She turned back to her love, her eyes dry, the tears that were there a moment ago nowhere to be seen. "They did come in handy, didn't they? We got over, got to start a new life, safe from the walking dead."
Tyrone shook his head. "Uh-uh. You ain't gonna guilt me into going with you. Like I said, I know where I'm going when my time comes. I've accepted that it's the price I had to pay to get here. And what's more, I'm okay with it."
Addie's eyes went wide. "Okay with it?" she asked. "You're okay with it?"
Tyrone nodded. "Survival of the fittest, bitch. I'm just doing what it takes to get by."
Addie walked past him, back to her room where her bags lay in preparation for her journey. She turned back to her lover, her eyes cold and hard. "I'll make you a promise. You don't tell Matthew what I'm doing, and I won't tell him what you've done."
There was no one to see Addie off the next day. This was no tearful good-bye, no friends or family lining up to wish her well as she prepared to begin the long journey. There was no sun shining, no birds singing their lyrical farewells; the sky was overcast and dreary, the temperature so cold her jacket may as well have been made of tissue paper.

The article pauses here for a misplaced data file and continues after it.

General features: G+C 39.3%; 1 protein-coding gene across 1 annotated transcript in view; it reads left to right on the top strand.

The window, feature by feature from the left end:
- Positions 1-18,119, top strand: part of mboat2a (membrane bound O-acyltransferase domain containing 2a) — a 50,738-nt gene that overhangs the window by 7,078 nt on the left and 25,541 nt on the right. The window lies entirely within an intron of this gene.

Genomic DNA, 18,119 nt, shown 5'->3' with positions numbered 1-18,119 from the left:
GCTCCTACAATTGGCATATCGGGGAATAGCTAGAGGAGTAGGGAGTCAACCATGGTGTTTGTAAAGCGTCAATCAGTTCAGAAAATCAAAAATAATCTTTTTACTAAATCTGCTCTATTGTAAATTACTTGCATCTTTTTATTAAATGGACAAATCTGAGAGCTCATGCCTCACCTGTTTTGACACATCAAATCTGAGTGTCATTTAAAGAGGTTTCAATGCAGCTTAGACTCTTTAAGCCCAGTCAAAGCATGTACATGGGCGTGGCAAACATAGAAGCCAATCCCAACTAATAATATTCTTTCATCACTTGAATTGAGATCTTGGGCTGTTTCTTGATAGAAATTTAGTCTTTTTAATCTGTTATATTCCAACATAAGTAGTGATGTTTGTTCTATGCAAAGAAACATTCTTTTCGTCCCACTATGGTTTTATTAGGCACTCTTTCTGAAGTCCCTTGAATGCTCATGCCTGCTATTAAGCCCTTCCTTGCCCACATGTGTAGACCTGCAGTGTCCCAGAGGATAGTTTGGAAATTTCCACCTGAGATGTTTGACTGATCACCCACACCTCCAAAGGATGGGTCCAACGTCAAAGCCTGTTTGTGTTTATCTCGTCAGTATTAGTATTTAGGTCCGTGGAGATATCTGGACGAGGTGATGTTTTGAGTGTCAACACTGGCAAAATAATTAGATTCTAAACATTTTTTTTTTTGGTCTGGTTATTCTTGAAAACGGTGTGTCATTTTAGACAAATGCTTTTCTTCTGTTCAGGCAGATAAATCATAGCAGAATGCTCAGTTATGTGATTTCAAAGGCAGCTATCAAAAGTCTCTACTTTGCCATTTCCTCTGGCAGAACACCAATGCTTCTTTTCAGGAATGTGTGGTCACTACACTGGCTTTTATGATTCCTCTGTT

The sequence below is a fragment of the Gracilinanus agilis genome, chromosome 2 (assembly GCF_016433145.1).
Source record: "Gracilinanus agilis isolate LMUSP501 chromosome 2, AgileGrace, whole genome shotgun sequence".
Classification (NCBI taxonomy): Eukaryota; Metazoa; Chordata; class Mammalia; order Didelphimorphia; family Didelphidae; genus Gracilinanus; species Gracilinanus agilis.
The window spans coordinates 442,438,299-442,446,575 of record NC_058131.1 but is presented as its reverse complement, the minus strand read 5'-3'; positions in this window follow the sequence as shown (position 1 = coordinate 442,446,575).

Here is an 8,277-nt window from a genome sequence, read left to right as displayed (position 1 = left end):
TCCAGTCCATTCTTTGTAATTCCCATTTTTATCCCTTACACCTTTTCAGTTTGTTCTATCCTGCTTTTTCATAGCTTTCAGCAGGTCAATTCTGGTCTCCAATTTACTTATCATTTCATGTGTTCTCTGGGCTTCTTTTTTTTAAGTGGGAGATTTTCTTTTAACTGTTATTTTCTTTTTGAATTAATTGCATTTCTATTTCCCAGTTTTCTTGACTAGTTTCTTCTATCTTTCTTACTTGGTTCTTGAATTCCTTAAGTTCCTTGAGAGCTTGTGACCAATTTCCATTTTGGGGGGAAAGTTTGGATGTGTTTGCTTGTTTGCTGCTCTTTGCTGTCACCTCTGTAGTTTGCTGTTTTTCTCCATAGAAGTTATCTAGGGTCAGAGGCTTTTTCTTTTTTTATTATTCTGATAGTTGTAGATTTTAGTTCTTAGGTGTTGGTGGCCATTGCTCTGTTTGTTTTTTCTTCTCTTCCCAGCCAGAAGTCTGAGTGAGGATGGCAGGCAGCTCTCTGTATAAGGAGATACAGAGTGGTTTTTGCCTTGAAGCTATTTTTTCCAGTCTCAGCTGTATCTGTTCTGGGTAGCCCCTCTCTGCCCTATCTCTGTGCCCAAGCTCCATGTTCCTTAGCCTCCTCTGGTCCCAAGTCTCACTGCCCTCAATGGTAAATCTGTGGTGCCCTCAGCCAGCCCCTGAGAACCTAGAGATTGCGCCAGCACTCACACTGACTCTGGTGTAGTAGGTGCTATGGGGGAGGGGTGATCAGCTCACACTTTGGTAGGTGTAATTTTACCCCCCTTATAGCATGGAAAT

And the only tears being shed were Addie's, the droplets of salt water freezing as they rolled down her face.
She had no idea how she was going to get across the border, but she doubted it would be a problem. The army was there to keep people out of Canada. If someone was crazy enough to want to leave the country, well, that was no business of theirs. Worst-case scenario, the leftover explosives from their first border crossing would be her Get-Out-Of-Canada-Free Card.